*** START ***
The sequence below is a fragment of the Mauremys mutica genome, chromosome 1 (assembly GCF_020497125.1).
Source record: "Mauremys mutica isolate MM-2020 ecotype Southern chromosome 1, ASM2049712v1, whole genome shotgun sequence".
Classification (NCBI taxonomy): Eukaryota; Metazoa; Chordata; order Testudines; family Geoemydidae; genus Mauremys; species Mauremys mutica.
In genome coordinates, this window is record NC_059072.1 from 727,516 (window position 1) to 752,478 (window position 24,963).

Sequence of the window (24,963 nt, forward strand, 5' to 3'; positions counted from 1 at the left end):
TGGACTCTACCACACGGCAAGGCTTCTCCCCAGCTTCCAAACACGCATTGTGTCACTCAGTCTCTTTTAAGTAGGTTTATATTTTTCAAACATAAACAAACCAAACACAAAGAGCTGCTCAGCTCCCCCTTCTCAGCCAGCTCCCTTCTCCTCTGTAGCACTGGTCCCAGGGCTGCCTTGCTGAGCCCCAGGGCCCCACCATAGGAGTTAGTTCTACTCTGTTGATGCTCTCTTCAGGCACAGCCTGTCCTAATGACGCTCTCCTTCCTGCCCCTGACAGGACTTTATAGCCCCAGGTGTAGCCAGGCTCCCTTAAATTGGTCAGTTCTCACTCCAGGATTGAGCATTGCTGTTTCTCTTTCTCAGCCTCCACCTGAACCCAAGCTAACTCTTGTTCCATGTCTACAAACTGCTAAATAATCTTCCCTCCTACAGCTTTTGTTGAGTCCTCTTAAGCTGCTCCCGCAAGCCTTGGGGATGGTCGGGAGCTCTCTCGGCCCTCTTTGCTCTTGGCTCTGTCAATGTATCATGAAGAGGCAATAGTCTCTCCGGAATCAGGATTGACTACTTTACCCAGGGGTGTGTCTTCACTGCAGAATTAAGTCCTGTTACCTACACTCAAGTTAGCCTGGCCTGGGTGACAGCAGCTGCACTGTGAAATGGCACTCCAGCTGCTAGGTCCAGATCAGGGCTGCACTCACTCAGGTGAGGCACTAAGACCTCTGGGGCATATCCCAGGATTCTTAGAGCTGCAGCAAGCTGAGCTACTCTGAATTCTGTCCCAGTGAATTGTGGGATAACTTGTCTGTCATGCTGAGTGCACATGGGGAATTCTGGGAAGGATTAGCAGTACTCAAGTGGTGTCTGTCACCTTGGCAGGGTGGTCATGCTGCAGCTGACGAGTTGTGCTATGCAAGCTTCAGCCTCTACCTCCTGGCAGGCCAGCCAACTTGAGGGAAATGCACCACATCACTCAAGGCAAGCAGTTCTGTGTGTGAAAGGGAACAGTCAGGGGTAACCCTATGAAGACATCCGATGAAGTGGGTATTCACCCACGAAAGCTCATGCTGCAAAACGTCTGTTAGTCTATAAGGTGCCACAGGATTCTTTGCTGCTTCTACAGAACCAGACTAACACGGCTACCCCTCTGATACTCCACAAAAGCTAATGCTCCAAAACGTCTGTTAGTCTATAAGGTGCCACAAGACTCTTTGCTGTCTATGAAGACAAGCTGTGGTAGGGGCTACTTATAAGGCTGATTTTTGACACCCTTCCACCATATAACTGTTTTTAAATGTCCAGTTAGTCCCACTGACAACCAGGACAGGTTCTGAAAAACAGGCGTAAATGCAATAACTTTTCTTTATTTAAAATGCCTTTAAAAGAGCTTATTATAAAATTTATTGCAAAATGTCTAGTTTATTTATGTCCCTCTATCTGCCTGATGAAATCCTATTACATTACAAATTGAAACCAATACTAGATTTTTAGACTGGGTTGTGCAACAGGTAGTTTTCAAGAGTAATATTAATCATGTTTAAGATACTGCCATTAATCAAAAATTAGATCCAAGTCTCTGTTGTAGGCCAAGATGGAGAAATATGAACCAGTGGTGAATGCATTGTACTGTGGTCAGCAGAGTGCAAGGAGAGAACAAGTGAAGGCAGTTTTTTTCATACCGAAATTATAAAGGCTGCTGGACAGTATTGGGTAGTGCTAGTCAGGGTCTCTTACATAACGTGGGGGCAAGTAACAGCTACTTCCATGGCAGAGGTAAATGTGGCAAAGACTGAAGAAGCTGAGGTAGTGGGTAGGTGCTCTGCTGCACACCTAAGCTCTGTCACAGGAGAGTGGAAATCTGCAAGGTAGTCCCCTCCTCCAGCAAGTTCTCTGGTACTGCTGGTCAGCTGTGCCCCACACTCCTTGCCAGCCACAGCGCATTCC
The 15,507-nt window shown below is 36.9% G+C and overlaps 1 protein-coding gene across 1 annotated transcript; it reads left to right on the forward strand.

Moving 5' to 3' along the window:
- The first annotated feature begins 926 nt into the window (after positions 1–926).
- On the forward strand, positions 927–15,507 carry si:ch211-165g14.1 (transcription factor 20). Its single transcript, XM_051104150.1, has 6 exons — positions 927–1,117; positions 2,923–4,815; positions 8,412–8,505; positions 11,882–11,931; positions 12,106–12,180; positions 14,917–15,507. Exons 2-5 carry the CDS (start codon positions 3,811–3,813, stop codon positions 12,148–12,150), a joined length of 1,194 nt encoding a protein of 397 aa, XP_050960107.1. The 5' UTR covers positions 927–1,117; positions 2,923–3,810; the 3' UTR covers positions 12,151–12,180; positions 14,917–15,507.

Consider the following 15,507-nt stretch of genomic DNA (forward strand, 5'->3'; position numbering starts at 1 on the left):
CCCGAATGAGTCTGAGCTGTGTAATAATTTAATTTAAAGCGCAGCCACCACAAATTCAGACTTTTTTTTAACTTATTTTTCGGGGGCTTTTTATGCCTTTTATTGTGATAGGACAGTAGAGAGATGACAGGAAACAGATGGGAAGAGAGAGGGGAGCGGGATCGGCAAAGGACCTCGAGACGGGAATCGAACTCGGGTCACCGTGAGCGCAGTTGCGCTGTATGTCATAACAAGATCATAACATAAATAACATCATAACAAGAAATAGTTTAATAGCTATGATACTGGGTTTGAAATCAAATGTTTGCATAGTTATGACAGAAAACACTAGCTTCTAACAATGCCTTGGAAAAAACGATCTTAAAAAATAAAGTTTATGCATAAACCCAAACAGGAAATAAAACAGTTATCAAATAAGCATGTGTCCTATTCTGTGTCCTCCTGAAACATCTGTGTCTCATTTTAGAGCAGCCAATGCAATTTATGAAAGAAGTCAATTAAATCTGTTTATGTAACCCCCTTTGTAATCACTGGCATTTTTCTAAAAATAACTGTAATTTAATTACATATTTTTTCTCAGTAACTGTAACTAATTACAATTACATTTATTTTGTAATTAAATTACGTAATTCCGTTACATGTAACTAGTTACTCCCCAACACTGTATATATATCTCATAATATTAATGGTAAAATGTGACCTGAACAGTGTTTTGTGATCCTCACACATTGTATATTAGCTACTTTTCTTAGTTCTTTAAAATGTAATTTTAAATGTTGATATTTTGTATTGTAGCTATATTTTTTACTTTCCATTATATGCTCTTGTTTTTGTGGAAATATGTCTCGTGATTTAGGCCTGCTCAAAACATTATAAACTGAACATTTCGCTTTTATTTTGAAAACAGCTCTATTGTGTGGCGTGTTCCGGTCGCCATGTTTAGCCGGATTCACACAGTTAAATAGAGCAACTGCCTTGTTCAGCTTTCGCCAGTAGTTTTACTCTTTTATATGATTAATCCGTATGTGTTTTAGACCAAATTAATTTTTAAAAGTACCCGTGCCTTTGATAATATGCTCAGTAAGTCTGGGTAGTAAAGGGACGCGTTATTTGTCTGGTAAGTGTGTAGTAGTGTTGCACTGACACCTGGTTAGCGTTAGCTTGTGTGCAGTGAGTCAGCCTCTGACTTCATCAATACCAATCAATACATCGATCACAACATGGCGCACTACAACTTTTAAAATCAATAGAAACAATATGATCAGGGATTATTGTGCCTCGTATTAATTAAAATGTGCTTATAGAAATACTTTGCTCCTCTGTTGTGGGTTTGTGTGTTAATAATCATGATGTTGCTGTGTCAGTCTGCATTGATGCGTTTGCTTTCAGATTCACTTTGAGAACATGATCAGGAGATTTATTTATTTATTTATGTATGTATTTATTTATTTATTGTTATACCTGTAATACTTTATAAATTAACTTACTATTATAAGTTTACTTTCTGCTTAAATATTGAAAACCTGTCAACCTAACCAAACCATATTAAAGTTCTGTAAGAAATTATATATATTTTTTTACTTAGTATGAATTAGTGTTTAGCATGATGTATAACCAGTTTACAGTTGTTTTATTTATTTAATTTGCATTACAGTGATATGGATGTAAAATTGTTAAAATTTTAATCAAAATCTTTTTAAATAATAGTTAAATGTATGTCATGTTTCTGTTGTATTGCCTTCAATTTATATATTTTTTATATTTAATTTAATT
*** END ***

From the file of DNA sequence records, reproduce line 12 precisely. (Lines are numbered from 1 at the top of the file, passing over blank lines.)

CCCGAATGAGTCTGAGCTGTGTAATAATTTAATTTAAAGCGCAGCCACCACAAATTCAGACTTTTTTTTAACTTATTTTTCGGGGGCTTTTTATGCCTTTTATTGTGATAGGACAGTAGAGAGATGACAGGAAACAGATGGGAAGAGAGAGGGGAGCGGGATCGGCAAAGGACCTCGAGACGGGAATCGAACTCGGGTCACCGTGAGCGCAGTTGCGCTGTATGTCATAACAAGATCATAACATAAATAACATCATAACAAGAAATAGTTTAATAGCTATGATACTGGGTTTGAAATCAAATGTTTGCATAGTTATGACAGAAAACACTAGCTTCTAACAATGCCTTGGAAAAAACGATCTTAAAAAATAAAGTTTATGCATAAACCCAAACAGGAAATAAAACAGTTATCAAATAAGCATGTGTCCTATTCTGTGTCCTCCTGAAACATCTGTGTCTCATTTTAGAGCAGCCAATGCAATTTATGAAAGAAGTCAATTAAATCTGTTTATGTAACCCCCTTTGTAATCACTGGCATTTTTCTAAAAATAACTGTAATTTAATTACATATTTTTTCTCAGTAACTGTAACTAATTACAATTACATTTATTTTGTAATTAAATTACGTAATTCCGTTACATGTAACTAGTTACTCCCCAACACTGTATATATATCTCATAATATTAATGGTAAAATGTGACCTGAACAGTGTTTTGTGATCCTCACACATTGTATATTAGCTACTTTTCTTAGTTCTTTAAAATGTAATTTTAAATGTTGATATTTTGTATTGTAGCTATATTTTTTACTTTCCATTATATGCTCTTGTTTTTGTGGAAATATGTCTCGTGATTTAGGCCTGCTCAAAACATTATAAACTGAACATTTCGCTTTTATTTTGAAAACAGCTCTATTGTGTGGCGTGTTCCGGTCGCCATGTTTAGCCGGATTCACACAGTTAAATAGAGCAACTGCCTTGTTCAGCTTTCGCCAGTAGTTTTACTCTTTTATATGATTAATCCGTATGTGTTTTAGACCAAATTAATTTTTAAAAGTACCCGTGCCTTTGATAATATGCTCAGTAAGTCTGGGTAGTAAAGGGACGCGTTATTTGTCTGGTAAGTGTGTAGTAGTGTTGCACTGACACCTGGTTAGCGTTAGCTTGTGTGCAGTGAGTCAGCCTCTGACTTCATCAATACCAATCAATACATCGATCACAACATGGCGCACTACAACTTTTAAAATCAATAGAAACAATATGATCAGGGATTATTGTGCCTCGTATTAATTAAAATGTGCTTATAGAAATACTTTGCTCCTCTGTTGTGGGTTTGTGTGTTAATAATCATGATGTTGCTGTGTCAGTCTGCATTGATGCGTTTGCTTTCAGATTCACTTTGAGAACATGATCAGGAGATTTATTTATTTATTTATGTATGTATTTATTTATTTATTGTTATACCTGTAATACTTTATAAATTAACTTACTATTATAAGTTTACTTTCTGCTTAAATATTGAAAACCTGTCAACCTAACCAAACCATATTAAAGTTCTGTAAGAAATTATATATATTTTTTTACTTAGTATGAATTAGTGTTTAGCATGATGTATAACCAGTTTACAGTTGTTTTATTTATTTAATTTGCATTACAGTGATATGGATGTAAAATTGTTAAAATTTTAATCAAAATCTTTTTAAATAATAGTTAAATGTATGTCATGTTTCTGTTGTATTGCCTTCAATTTATATATTTTTTATATTTAATTTAATT